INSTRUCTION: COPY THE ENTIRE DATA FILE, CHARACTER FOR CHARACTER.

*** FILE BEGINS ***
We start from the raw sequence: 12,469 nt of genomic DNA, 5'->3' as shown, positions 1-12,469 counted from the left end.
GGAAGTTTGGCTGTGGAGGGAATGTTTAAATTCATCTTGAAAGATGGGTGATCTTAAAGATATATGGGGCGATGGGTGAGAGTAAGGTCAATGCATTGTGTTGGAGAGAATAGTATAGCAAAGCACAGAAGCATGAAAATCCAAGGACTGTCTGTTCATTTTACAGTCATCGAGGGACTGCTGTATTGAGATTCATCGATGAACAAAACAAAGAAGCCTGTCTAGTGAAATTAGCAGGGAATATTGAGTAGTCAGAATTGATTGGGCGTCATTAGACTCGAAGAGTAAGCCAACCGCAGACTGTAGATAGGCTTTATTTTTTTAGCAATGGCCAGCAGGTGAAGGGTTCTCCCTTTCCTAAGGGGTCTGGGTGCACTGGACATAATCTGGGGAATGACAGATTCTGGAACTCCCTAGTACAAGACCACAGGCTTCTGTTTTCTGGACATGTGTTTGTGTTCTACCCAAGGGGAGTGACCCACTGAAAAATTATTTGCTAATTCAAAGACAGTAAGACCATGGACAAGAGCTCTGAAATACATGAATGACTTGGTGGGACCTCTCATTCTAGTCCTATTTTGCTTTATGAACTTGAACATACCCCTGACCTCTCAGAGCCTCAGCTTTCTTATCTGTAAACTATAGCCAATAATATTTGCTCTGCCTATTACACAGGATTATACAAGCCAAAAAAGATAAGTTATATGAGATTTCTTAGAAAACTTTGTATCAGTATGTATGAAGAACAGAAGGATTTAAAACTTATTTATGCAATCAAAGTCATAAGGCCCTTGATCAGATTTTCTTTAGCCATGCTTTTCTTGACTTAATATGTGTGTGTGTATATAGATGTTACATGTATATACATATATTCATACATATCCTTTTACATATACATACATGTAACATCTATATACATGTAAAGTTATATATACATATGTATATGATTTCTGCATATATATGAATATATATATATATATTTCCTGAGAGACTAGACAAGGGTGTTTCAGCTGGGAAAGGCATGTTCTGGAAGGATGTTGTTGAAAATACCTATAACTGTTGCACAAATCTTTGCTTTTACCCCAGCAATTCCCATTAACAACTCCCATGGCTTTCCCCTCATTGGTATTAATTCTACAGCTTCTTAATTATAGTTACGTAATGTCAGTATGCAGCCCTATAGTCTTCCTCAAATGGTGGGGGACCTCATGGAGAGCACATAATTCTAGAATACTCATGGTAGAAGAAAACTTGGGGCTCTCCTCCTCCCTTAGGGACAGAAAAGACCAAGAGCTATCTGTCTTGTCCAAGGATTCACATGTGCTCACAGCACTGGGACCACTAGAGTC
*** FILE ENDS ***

We start from the raw sequence: 12,469 nt of genomic DNA, 5'->3' as shown, positions 1-12,469 counted from the left end.
GGAAGTTTGGCTGTGGAGGGAATGTTTAAATTCATCTTGAAAGATGGGTGATCTTAAAGATATATGGGGCGATGGGTGAGAGTAAGGTCAATGCATTGTGTTGGAGAGAATAGTATAGCAAAGCACAGAAGCATGAAAATCCAAGGACTGTCTGTTCATTTTACAGTCATCGAGGGACTGCTGTATTGAGATTCATCGATGAACAAAACAAAGAAGCCTGTCTAGTGAAATTAGCAGGGAATATTGAGTAGTCAGAATTGATTGGGCGTCATTAGACTCGAAGAGTAAGCCAACCGCAGACTGTAGATAGGCTTTATTTTTTTAGCAATGGCCAGCAGGTGAAGGGTTCTCCCTTTCCTAAGGGGTCTGGGTGCACTGGACATAATCTGGGGAATGACAGATTCTGGAACTCCCTAGTACAAGACCACAGGCTTCTGTTTTCTGGACATGTGTTTGTGTTCTACCCAAGGGGAGTGACCCACTGAAAAATTATTTGCTAATTCAAAGACAGTAAGACCATGGACAAGAGCTCTGAAATACATGAATGACTTGGTGGGACCTCTCATTCTAGTCCTATTTTGCTTTATGAACTTGAACATACCCCTGACCTCTCAGAGCCTCAGCTTTCTTATCTGTAAACTATAGCCAATAATATTTGCTCTGCCTATTACACAGGATTATACAAGCCAAAAAAGATAAGTTATATGAGATTTCTTAGAAAACTTTGTATCAGTATGTATGAAGAACAGAAGGATTTAAAACTTATTTATGCAATCAAAGTCATAAGGCCCTTGATCAGATTTTCTTTAGCCATGCTTTTCTTGACTTAATATGTGTGTGTGTATATAGATGTTACATGTATATACATATATTCATACATATCCTTTTACATATACATACATGTAACATCTATATACATGTAAAGTTATATATACATATGTATATGATTTCTGCATATATATGAATATATATATATATATTTCCTGAGAGACTAGACAAGGGTGTTTCAGCTGGGAAAGGCATGTTCTGGAAGGATGTTGTTGAAAATACCTATAACTGTTGCACAAATCTTTGCTTTTACCCCAGCAATTCCCATTAACAACTCCCATGGCTTTCCCCTCATTGGTATTAATTCTACAGCTTCTTAATTATAGTTACGTAATGTCAGTATGCAGCCCTATAGTCTTCCTCAAATGGTGGGGGACCTCATGGAGAGCACATAATTCTAGAATACTCATGGTAGAAGAAAACTTGGGGCTCTCCTCCTCCCTTAGGGACAGAAAAGACCAAGAGCTATCTGTCTTGTCCAAGGATTCACATGTGCTCACAGCACTGGGACCACTAGAGTC